WRITING TIP #6

FLEX YOUR WRITING MUSCLE

Writing isn’t a speed race, it’s the long-distance running, the 40K marathon. Expecting to produce content from the word go and being disappointed if you don’t, is the equivalent of deciding that you cannot run, without having once done a warm-up session, put on your running shoes and left the starting blocks.

Contrary to what is usually portrayed on the small or big screen, inspiration doesn’t come out of the void nor out of the blue. It is because you’ve spent thousands of hours at your desk, shaping and reshaping your sentences and plot, that ideas come to you. Writing is a muscle you exercise on a daily basis. And the more you do, the quicker you get to the right idea, sentence and plot. You cannot predict when those moments will take place. What you can do, however, is apply yourself and write as much and as often as is humanly possible. And if, at some point, you stumble and fall, you pick yourself up and keep going. Why? Because there’s nothing like it.

WRITING TIP #7

FEED YOUR BRAIN

And by that, I don’t mean just reading as much fiction as is possible, but being curious of the world. Go to exhibitions, concerts, events, festivals, search the Internet for new bands, new blogs, new artists. Watch documentaries, series, movies, roundtables, etc. Explore your interests whether it is cooking, architecture or 35mm photography. Your writer’s brain needs the constant stimulation. What you feed it will somehow filter through your writing, though not always in obvious ways. Don’t wait for knowledge to come to you, seek it!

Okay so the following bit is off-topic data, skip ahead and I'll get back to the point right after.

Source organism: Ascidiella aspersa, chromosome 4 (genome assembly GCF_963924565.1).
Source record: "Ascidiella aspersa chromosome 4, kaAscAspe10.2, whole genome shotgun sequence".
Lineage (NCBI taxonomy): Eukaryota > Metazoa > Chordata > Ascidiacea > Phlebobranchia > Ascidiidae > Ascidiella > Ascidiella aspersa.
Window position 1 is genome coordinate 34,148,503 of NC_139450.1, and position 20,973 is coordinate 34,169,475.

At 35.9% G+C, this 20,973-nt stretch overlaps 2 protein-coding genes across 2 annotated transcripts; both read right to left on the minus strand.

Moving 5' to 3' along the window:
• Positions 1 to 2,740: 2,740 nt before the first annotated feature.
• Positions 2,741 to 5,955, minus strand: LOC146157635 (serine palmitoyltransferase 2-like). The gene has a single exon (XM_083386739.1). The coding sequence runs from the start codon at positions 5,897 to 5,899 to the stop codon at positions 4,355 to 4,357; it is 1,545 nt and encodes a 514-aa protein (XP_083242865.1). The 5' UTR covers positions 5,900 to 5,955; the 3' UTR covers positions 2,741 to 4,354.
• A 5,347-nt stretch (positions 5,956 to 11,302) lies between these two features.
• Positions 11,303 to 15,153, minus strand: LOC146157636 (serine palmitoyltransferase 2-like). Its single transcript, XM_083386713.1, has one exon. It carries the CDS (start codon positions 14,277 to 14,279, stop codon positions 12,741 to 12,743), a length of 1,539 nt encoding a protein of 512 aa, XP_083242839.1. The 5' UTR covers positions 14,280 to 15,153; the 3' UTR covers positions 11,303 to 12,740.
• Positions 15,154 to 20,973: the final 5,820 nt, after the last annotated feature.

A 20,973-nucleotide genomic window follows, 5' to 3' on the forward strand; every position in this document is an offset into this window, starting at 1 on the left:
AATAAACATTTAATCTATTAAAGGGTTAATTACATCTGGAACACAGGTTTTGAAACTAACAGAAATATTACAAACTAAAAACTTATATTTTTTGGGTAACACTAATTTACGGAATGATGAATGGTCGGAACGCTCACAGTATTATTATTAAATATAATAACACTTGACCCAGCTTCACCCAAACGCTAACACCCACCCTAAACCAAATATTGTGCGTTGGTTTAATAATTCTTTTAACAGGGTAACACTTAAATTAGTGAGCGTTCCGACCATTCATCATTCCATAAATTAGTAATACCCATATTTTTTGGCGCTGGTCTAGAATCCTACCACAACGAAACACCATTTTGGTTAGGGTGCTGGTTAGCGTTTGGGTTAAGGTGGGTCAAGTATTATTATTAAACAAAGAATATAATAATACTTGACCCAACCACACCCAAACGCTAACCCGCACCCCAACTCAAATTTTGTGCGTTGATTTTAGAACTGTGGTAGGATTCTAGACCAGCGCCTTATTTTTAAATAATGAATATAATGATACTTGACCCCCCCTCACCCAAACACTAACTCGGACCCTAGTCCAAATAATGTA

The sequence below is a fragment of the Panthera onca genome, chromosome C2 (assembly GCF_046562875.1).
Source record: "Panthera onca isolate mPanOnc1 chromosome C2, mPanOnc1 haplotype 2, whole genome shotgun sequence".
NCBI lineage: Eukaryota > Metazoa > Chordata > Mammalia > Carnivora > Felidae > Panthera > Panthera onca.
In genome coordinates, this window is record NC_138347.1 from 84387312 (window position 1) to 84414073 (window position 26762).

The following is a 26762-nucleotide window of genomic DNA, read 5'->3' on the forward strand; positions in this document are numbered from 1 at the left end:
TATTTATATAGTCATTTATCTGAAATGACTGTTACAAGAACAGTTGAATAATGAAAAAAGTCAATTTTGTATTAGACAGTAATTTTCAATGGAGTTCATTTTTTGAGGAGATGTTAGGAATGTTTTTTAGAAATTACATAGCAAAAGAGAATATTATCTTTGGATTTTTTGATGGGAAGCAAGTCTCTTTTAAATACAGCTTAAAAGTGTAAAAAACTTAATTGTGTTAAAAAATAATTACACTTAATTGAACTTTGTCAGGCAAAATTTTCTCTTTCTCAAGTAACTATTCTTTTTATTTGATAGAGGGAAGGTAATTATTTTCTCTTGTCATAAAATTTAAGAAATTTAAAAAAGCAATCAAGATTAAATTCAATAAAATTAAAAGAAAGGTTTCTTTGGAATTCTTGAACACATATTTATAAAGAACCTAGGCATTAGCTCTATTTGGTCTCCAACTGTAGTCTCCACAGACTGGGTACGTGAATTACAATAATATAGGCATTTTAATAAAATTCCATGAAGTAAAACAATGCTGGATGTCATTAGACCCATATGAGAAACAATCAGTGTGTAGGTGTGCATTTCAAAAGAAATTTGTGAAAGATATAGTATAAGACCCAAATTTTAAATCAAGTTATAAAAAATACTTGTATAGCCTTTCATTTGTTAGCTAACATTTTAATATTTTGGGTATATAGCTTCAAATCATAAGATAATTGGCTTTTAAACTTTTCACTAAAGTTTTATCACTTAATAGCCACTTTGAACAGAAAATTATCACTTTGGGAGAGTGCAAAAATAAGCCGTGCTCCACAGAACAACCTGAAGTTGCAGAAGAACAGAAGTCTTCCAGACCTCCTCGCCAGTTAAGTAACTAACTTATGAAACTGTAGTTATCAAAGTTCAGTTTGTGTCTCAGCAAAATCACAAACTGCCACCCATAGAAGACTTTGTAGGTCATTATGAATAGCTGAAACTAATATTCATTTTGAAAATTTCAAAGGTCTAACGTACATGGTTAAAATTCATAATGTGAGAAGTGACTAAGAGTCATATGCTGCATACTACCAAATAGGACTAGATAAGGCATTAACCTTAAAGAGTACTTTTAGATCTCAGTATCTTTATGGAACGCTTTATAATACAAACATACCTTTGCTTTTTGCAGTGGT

WRITING TIP #8

USEFUL WEBSITES

While the Internet can be distracting when writing, it certainly is a great platform to find editing tools to shape and improve your writing. Here are a couple of websites I recommend having in your bookmarks and using on a regular basis, especially the first two:

http://www.dictionary.com
http://www.thesaurus.com
http://www.wordreference.com
http://www.macmillandictionary.com/thesaurus-category/british/written-representations-of-sounds
https://www.dailywritingtips.com/100-words-for-facial-expressions/
http://www.writtensound.com/verbs_for_animal_sounds.php

Wikepedia is an open encyclopaedia that can be edited by anyone, with or without the required knowledge or background information. It is therefore wise to take its content with a pinch of salt.

WRITING TIP #9

LESS WILL ALWAYS BE MORE

Writing IS editing and editing is removing content. You cannot be precious about your words, otherwise your style will not improve. Being able to distance yourself from your text and assess what needs to be removed is a crucial part of the writing process. It does not mean torturing yourself – remember, writing does NOT mean pain – but, rather, being objective and hitting the delete button to get rid of unnecessary words, most of which being adjectives and adverbs. And, at times, it means deleting an entire paragraph, chapter or section if need be. The word count for the novel I’m currently writing is 43,800.  Since I started writing, I have removed at least 20,000 words, if not more. Those statistics do not make me feel bad, they are a reflection of what the writing process is, i.e. learning, exploring, improving and… changing your mind! So be brave, follow your instinct and delete.